Climate Summit 2019: African Heads of States sound the alarm and urge developed countries to get serious about supporting efforts of African countries
RFI-Climate: double jeopardy, complain the African Heads of State
The Climate Summit convened by the UN Secretary General in New York provided an opportunity for the African Heads of State to showcase their climate change policies. And also send out a warning that the least developed countries are also the most at-risk and are often left to deal with the harmful effects of climate change on their own.
In summary, the African Heads of State who took the floor on Monday in New York presented similar reports. They each presented a list of steps taken: here, to preserve or expand forests like the DRC, Gabon, Ethiopia or Congo-Brazzaville, for instance ; there, short or medium term plans to phase out diesel or coal-fueled power plants and fast-track the transition towards clean energy in the next ten or twenty years like Djibouti, the Seychelles or Nigeria.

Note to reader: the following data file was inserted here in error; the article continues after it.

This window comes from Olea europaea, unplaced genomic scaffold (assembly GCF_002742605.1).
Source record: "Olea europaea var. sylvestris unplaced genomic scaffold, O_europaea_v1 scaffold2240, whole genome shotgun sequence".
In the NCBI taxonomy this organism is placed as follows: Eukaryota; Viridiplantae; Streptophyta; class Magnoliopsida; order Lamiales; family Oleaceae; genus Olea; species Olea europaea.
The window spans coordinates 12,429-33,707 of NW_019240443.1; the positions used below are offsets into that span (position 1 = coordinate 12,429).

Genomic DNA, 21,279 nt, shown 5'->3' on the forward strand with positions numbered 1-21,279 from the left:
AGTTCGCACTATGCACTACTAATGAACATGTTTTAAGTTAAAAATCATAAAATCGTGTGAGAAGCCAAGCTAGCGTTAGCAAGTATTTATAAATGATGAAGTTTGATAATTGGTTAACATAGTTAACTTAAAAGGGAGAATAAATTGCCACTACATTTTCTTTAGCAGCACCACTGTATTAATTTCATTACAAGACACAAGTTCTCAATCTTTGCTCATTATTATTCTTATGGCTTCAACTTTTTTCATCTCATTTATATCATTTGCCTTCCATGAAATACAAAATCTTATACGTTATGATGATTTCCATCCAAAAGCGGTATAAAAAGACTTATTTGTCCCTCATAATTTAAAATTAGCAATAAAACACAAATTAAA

But all of them, like the President of Sierra Leone, were clear on one thing: the poorest countries are also the most at-risk. And Africa is on the front line. The President of Djibouti remarked on the foreseeable submersion of his capital city in a few dozen years. While the Chadian President talked of the deadly consequences of the deterioration of Lake Chad for the entire region in recent years.
The African speakers were thus of the same mind- as they bear the full brunt of the catastrophic effects of climate change, their countries will not make it without help on the one hand. And on the other hand, if the richest countries do not keep the promises of the Paris Agreement.